How to get to Gombe National Park:
If you are reading this, than you are interested in going to Gombe Stream National Park in Tanzania – well you have come to the right place!
I noticed when planning my own trip to Gombe National Park a few weeks ago, there was limited information online about the ground transport options to get to Kigoma, and then how to go onwards to Gombe. So I have provided information from my experience here, including the things I would have done differently, so you can plan your best trip!
Step 1. Getting to Kigoma Town
There are 3 options to get to Kigoma: train, plane or bus. You could also rent a car and drive, though I wouldn’t want to do the drive myself. My disclaimer here is that I only took the bus, so I cannot paint a picture as to how the train or flight experiences are to and from Kigoma, but I have provided information on the various routes for your reference.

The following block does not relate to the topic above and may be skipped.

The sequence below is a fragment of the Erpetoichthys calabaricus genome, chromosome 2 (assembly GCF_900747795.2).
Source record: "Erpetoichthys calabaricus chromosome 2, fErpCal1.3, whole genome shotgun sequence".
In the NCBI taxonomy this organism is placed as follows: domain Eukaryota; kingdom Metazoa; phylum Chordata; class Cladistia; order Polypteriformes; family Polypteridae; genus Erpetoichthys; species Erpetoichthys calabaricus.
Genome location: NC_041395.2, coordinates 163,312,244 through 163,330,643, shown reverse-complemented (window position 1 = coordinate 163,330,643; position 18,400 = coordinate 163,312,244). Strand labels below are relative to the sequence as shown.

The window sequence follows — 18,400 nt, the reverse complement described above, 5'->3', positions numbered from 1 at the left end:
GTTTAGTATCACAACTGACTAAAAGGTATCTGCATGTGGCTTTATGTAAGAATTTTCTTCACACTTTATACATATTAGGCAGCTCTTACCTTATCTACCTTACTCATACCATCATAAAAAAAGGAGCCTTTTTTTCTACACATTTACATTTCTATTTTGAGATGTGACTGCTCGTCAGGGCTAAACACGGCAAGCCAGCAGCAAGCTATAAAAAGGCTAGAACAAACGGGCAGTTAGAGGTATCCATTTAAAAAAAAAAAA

Trains are available to Kigoma from Dar es Salaam, Tabora and Mwanza. I have heard that it is quite lovely, although time intensive. There are 2 main train lines, but you will need the Central line which links Dar es Salaam to Kigoma, via Tabora. You can also reach Kigoma by train from Mwanza via Tabora. I have heard that due to the transfer that is required on these journeys, there can be extremely long delays (i.e. > 24 hours).
It is possible to fly, but there are limited commercial airlines going in and out of Kigoma, which means big prices! Flights in and out of Kigoma airport are provided by Precision Air, 3-4 times a week, but are costly and somewhat unreliable. There are also private planes that you can hire that service Zanzibar, Serengeti and Kigoma, but again these are quite costly.